Radiator Enhancements

Paint them, enclose them, ditch them? You have options.

A decorative grille turns a radiator into furniture; the radiator can be built into a larger piece, as well. (Photo: Mark York/redcover.com)

You can love your radiators, hide them, even replace them with something less obtrusive. Those upright Victorian cast-iron beasts, often with ornate castings, can be downright ornamental, and take to decorative paint effects. Then again, the old radiator may be an unfortunate eyesore or taking up valuable space. Perhaps all it needs is a shelf. Set on top, a remnant piece of marble or Corian (or perhaps a precut marble saddle for door thresholds) looks elegant and won’t warp, but it will get warm when the radiator is pumping. You might hang a shelf on the wall six inches above the radiator. Another solution for reclaiming the space is to tuck a narrow console table on legs around it. Those with scrolled or plain iron legs and a stone top look particularly good and won’t warp.

Radiator cabinets are nothing new. Companies like ARSCO Manufacturing and Monarch Products offer metal radiator covers in the cloverleaf, cane, and Grecian patterns of the 1920s and ’30s. Several companies are making stock or semi-custom wood covers and cabinets, some with integrated shelves or bookcases. Radiator-cover manufacturers have considered optimum heat output, offering insulated tops and sides, and often a radiant sheet to go against the wall. Grilles in front direct the heat into the room.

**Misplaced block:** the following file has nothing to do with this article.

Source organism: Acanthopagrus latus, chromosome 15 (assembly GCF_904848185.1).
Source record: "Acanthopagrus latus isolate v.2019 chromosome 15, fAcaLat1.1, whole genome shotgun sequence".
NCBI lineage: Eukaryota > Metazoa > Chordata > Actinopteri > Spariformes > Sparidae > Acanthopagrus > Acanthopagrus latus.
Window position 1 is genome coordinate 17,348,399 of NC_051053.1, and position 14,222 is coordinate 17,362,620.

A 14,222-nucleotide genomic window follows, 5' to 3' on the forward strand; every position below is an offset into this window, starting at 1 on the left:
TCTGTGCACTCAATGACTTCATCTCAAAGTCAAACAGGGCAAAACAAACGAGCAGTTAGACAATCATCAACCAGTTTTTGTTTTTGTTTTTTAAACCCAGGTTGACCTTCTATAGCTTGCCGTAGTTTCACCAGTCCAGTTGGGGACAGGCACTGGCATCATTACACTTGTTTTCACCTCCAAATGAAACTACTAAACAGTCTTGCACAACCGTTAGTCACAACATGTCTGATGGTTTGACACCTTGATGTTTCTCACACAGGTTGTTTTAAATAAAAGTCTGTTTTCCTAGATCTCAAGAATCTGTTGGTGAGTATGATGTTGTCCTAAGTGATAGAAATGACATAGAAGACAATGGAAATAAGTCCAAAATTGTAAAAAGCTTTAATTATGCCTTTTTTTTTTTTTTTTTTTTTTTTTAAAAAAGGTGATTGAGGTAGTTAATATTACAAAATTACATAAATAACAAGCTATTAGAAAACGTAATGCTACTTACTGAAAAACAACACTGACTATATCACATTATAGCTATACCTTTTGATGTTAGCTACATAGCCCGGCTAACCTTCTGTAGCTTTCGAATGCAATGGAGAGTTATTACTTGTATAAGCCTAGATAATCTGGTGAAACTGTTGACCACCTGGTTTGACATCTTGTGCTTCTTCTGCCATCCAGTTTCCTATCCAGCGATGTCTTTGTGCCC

Decorative radiator cover,

Courtesy: Fichman

A finish carpenter or cabinetmaker can create a truly custom solution, building a wood cabinet perfect for the room’s trim and period style. Solutions go beyond the simple radiator cover: the radiator may be hidden under or beside a window seat, tucked below a staircase, integrated into an entertainment cabinet or wall of bookcases. The Wooden Radiator Cabinet Co. specializes in custom units that look like furniture but are perfectly spec’d to maximize heat output and minimize warping.

Baseboard heating units, so often bent and rusted, may be “slipcovered” with a decorative cover or sleeve. These, too, come in wood as well as metal. On the other hand, you may want to replace an upright radiator with a modern baseboard unit; these are quieter and less obtrusive than the 20th-century versions.

Another option for replacement is with a European-style radiant unit like those made by Runtal. These close-to-the-wall radiators are available with horizontal or vertical fins—efficient, attractive, and easy to clean. Under the window in a tiny bathroom, it will disappear. A larger unit hung higher on the wall—in one of their designer colors—makes a modern statement.

Burnham classic radiator.

The Naked Radiator
U.S. Boiler still makes Burnham cast-iron radiators, a classic updated for functionality, for hot-water or steam systems. These can be overpainted or glazed and wiped for decorative effects. Plain and unobtrusive radiators may be painted to make them stand out or blend in. You might consider a brass, bronze, or silver paint, flat black, or the wall color. Inexpensive Krylon metallic spray paint is fine. Studies show that the type of paint and its color have little effect on radiant performance. Before you paint, remove rust and chipping paint with a wire brush, rough sandpaper, or chemical rust remover. Remove oil with a degreaser or denatured alcohol. Lightly sand the surface and wipe with a tack cloth. Apply multiple light coats of paint for the best results.

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